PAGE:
The Michigan State Board of Education has laid out a blueprint to overhaul the way the state funds public schools, including a push to increase the share of money directed to economically disadvantaged students and increase oversight of Michigan’s charter school sector.
In my recent story about interesting states to watch in 2015, I mentioned Michigan in large part because of Detroit, where charters and the state’s Education Achievement Authority could be big issues on Gov. Rick Snyder’s plate. But the Michigan board clearly has designs on a much bigger overhaul of K-12 in the Wolverine State.
The state board, which adopted its proposal on Dec. 16, calls for a new K-12 funding formula that creates differentiated spending. It would set aside a greater share of money for “at risk, economically disadvantaged” students (under the argument that the current system for increasing aid to such students is out of date) and for districts in geographical areas with higher costs of living. In addition, the board floats the idea of allocating a higher percentage of funds for programs that stress readiness for post-secondary work and careers, ranging from International Baccalaureate and dual-enrollment opportunities to career and technical education programs.
However, the board members also want to overhaul Proposal A, an initiative approved by voters in 1994 that eliminated local property taxes as a source of school funding, increased the state sales tax to fund schools, and mandated certain levels of state aid to districts with relatively low levels of funding. Board members say that Proposal A has left districts without state funds for capital projects and technology upgrades, and has also hurt property-poor districts that have lost students to other schools. Board members say the state should allow districts to seek property-tax increases in some fashion, among other changes.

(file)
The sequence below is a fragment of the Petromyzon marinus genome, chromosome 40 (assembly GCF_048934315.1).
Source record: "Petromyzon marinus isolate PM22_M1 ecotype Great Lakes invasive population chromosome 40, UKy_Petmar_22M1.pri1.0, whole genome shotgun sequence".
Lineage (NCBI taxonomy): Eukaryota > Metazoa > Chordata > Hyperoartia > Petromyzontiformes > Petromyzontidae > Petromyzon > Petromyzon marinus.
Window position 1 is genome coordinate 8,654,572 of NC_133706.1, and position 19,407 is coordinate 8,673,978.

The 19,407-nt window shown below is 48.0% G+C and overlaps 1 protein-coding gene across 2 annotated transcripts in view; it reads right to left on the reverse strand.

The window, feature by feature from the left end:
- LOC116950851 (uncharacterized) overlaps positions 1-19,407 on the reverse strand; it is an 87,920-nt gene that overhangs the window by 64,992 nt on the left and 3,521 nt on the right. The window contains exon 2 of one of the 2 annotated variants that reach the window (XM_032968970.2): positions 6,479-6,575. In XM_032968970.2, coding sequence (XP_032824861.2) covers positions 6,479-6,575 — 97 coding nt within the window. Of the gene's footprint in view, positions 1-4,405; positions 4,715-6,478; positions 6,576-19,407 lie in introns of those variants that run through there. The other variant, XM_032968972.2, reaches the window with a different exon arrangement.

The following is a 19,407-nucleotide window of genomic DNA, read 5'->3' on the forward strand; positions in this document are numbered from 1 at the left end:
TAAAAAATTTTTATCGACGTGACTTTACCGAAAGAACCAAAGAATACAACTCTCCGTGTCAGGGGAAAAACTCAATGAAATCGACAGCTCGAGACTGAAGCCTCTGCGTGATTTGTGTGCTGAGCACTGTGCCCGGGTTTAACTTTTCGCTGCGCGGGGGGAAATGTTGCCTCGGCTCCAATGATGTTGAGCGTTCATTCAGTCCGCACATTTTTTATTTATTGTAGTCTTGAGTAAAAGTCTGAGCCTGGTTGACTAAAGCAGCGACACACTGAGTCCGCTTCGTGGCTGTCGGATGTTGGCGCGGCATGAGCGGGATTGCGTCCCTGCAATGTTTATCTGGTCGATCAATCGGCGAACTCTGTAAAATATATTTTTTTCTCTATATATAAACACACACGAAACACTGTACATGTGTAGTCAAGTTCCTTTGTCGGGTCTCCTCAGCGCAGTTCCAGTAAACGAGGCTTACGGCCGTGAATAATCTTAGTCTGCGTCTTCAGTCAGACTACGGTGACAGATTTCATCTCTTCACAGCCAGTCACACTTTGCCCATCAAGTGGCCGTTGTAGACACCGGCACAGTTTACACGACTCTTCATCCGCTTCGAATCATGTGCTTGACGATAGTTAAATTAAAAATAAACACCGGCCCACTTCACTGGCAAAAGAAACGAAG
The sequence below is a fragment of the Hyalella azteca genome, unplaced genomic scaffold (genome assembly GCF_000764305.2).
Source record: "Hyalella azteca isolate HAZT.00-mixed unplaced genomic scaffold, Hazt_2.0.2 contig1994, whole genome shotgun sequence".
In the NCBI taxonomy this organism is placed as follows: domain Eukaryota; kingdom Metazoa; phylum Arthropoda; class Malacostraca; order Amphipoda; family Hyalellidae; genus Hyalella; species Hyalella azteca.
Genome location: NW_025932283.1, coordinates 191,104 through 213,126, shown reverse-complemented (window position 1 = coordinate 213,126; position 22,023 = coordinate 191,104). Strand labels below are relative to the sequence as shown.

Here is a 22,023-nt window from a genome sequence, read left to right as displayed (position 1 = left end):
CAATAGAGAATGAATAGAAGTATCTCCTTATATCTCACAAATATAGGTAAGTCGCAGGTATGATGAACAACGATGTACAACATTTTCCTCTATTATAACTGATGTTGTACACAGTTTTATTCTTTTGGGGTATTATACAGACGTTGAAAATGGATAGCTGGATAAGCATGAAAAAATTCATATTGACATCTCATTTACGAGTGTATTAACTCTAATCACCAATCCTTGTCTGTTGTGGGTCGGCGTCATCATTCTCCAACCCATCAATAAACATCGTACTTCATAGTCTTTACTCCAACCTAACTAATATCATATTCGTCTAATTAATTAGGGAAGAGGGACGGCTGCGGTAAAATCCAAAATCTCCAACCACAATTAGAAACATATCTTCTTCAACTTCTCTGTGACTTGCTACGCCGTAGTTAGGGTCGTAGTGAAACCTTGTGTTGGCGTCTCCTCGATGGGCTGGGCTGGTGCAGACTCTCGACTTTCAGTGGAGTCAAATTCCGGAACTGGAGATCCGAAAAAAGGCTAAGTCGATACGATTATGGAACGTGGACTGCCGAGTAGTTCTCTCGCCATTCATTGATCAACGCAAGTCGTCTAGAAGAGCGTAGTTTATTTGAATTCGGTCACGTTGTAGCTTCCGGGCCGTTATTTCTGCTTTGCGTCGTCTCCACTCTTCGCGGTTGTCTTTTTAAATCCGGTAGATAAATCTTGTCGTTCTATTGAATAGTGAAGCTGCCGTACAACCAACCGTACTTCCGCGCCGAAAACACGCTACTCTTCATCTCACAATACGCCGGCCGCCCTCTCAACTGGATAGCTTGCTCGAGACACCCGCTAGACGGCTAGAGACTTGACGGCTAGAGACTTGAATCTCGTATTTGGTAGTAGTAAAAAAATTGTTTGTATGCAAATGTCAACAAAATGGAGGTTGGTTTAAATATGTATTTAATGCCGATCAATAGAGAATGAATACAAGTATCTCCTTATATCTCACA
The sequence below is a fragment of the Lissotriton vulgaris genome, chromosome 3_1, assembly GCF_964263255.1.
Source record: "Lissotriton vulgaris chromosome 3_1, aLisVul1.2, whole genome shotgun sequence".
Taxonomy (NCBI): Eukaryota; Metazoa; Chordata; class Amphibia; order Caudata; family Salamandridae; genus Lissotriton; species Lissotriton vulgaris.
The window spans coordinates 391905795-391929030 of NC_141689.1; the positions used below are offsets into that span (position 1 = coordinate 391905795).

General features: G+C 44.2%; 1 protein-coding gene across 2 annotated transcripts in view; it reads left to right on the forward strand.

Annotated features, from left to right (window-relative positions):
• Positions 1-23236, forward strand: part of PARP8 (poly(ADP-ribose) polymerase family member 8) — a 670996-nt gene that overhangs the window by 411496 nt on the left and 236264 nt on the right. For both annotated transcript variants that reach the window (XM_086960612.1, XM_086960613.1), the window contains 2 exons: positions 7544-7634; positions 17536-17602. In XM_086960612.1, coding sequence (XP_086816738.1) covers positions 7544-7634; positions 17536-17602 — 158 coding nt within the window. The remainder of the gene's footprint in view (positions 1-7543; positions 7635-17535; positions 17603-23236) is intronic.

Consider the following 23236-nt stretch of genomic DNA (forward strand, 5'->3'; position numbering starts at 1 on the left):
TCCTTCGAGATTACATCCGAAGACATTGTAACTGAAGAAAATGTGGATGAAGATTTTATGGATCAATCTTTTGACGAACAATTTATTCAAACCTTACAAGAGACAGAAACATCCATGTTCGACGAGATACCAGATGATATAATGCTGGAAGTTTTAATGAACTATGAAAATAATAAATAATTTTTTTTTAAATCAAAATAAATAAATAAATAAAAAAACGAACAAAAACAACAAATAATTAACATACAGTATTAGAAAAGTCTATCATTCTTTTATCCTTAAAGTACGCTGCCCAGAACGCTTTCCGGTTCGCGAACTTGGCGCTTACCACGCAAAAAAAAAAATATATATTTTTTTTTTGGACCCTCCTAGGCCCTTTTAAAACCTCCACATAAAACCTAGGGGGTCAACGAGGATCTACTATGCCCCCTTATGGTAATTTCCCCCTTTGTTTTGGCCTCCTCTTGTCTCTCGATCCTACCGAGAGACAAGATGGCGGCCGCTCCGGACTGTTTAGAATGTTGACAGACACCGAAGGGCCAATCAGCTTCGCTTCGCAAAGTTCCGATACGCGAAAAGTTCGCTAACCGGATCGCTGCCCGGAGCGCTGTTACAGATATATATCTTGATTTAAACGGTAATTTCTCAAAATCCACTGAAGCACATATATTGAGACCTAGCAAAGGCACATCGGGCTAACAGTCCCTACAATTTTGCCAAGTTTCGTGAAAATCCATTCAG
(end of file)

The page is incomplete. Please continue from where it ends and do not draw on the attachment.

“We’re not necessarily asking for more money,” state board Vice President Casandra E. Ulbrich said in a statement. “We’re asking for policies that allow us to spend the money schools currently receive, wisely.”
As for charters? The board wants a new process it calls “certificate of need” that would more tightly connect communities served by charters with the schools themselves. Part of the goal is to ensure equal access to charters. Board members also want greater oversight of “sweep contracts” that largely place budget decisions in the hands of charter-management organizations, an issue recently highlighted by a ProPublica report on charters in Buffalo and elsewhere.
It’s not clear how much traction any or all of these ideas will get with Snyder or with the Michigan legislature, which is controlled by Republicans. Remember, during his first term, Snyder, a Republican, worked on his own vision to fundamentally transform public schools in the state based on course choice and performance funding for schools. Could he revive some of those plans from his “Any Time, Any Place, Any Way, and Any Pace” initiative?
Read the Michigan state board’s plan to reform K-12 funding below:
A version of this news article first appeared in the State EdWatch blog.